Research in the field of early childhood development continues to reveal the importance of early experiences and education in a child’s overall knowledge and well-being. States across the United States are reporting that 20 percent to 49 percent of students don‘t have the social and emotional skills needed to be successful in school, according to the New Jersey Extension Service. With more and more parents striving to give their children an edge over their peers, you can benefit by learning how to start a nursery school business.
Draft a business plan. Conduct an analysis of the nursery schools and early childhood development programs currently available in your area. Identify geographical areas or populations in your community that are not being served and determine if your nursery school business can meet their needs. Write out the amount of financing you need to secure to open your business as well as your plans for making the nursery school profitable. Outline goals for your business and construct a timeline for achieving them while also discussing your plans for marketing, staffing and operating your nursery school business on a daily basis.
Seek out financing. Check with loan officers at banks, credit unions and other financial institutions in your area to learn if you qualify for a loan for your business based on your credit score and history. Ask about loans designed specifically for small businesses as some banks offer these on their own while others are available through the U.S. Small Business Administration. Find out what you need to do to raise your credit score and be able to qualify for loans if you are unable to do so now.
Register as a school. Complete the application and curriculum requirements to register your nursery school with the appropriate agency in your state. Ensure that you are teaching the core elements of a preschool program that the state requires. Find out if your nursery school business qualifies for funding from the state if it accepts low-income or underserved populations of preschoolers in addition to children whose parents pay privately for their education.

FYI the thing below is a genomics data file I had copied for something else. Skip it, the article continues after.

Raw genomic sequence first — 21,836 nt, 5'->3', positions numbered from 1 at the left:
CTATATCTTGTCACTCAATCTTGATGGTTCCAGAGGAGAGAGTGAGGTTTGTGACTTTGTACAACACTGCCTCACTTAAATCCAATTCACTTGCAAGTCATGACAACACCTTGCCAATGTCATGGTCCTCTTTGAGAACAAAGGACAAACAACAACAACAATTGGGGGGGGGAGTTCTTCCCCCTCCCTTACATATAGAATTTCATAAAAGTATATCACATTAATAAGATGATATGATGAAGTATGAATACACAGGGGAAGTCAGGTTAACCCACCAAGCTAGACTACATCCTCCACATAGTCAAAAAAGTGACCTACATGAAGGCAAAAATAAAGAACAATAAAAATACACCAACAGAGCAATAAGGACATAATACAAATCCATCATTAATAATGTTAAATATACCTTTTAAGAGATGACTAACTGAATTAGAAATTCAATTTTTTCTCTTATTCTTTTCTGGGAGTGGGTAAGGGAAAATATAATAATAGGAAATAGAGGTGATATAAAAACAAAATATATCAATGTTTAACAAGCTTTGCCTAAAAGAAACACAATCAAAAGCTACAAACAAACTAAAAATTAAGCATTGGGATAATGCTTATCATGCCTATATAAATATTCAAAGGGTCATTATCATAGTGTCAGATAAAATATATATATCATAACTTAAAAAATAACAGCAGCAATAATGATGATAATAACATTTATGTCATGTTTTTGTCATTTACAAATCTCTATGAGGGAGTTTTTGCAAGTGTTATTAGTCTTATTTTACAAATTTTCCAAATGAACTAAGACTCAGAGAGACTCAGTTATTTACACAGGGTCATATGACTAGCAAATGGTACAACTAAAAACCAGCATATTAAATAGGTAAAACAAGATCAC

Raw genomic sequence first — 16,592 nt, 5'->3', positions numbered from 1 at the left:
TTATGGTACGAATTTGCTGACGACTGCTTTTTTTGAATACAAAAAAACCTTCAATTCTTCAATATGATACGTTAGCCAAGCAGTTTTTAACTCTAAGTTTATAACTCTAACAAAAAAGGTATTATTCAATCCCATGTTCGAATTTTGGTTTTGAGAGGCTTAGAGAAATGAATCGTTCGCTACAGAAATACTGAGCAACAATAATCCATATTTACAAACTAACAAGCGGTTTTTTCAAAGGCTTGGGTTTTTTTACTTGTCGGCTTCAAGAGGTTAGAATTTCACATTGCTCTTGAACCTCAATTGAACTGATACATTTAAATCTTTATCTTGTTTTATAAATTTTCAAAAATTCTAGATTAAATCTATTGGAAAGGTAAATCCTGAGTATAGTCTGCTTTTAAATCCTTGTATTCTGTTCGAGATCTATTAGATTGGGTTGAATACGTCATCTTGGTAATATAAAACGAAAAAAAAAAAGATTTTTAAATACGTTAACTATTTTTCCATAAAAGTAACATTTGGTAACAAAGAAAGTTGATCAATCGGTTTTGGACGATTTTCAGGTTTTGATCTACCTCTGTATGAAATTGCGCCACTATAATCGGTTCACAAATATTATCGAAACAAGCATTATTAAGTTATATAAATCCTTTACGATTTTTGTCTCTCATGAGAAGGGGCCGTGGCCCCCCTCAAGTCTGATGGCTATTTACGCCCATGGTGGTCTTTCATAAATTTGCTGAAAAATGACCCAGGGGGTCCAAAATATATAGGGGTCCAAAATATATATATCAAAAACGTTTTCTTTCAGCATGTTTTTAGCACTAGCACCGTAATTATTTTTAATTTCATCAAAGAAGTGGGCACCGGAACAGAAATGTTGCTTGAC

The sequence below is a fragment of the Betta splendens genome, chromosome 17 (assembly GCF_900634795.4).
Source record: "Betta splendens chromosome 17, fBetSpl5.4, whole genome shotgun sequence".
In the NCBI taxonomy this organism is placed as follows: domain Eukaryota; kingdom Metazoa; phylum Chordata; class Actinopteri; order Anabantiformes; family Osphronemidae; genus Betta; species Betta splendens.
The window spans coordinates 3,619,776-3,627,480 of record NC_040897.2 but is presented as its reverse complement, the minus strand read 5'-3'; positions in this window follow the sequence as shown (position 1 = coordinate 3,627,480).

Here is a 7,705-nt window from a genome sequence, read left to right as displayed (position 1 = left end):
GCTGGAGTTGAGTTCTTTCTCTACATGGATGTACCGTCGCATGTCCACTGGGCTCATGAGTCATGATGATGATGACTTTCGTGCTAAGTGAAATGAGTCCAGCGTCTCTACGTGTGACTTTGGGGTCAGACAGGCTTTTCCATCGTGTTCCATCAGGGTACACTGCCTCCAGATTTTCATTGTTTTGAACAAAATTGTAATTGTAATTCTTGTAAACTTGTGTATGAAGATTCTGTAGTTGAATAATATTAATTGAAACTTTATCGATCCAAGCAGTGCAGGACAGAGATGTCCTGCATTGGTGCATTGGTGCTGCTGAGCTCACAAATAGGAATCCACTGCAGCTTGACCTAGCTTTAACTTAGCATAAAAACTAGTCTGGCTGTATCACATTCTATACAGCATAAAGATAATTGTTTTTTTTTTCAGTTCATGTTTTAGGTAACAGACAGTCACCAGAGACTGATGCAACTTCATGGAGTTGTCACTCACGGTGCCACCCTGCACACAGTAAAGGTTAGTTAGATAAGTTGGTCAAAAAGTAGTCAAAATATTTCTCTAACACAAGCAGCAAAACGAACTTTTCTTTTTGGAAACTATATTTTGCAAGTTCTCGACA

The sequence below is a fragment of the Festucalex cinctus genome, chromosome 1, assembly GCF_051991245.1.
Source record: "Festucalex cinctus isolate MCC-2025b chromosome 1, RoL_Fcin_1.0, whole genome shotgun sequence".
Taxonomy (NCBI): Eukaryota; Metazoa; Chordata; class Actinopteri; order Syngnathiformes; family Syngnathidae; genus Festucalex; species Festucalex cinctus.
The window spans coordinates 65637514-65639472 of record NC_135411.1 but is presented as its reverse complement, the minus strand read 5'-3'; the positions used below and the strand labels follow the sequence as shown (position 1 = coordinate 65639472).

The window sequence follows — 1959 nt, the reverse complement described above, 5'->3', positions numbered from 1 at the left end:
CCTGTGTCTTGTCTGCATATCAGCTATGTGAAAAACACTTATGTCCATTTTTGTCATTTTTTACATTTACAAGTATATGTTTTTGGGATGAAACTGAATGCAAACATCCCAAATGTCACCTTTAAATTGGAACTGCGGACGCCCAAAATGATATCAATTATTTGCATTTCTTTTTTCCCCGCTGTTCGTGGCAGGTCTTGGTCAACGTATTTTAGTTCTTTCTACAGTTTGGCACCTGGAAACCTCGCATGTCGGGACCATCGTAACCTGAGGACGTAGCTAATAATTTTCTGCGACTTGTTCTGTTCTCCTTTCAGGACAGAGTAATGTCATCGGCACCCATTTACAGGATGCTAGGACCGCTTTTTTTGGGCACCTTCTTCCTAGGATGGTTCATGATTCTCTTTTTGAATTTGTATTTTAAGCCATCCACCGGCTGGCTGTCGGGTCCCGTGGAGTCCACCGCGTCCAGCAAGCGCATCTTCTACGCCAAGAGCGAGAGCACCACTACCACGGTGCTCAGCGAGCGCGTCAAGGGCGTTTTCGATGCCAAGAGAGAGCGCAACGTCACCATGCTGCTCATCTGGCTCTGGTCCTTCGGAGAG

Search for a facility. Determine how many classes you plan to have as well as how many students you plan to enroll as this will help you find a facility to meet your needs. Ensure there are enough classrooms as well as office space to accommodate the needs of students, teachers and staff. Find a facility that offers a fenced, outdoor play area for children to use when weather permits or has enough room for you to create your own outdoor space for your nursery school business.
Purchase equipment and supplies. Obtain children’s tables and chairs to place in each classroom. Select age-appropriate toys and activities for children to engage in when at the nursery school. Acquire computers and desks to use in the office area to manage the daily operations, finances and records of the nursery business. Develop a budget and method for ordering disposable supplies and items such as paper, food and cleaning supplies.
Hire employees. Find lead teachers and assistant teachers for each classroom. Look for individuals with education in early childhood development as well as experience when hiring the lead teachers. Select an administrative assistant or bookkeeper to work in the office and assist you in managing the day-to-day operations of the nursery school business.
Advertise the business. Network with child development professionals in your community and list your nursery school with early childhood education referral agencies at the state and local level. Speak about the importance of early childhood education to parent groups, such as Mothers of Preschoolers and Parents as Teachers. Sponsor early childhood development screenings and hang fliers in places frequented by parents with young children in your community.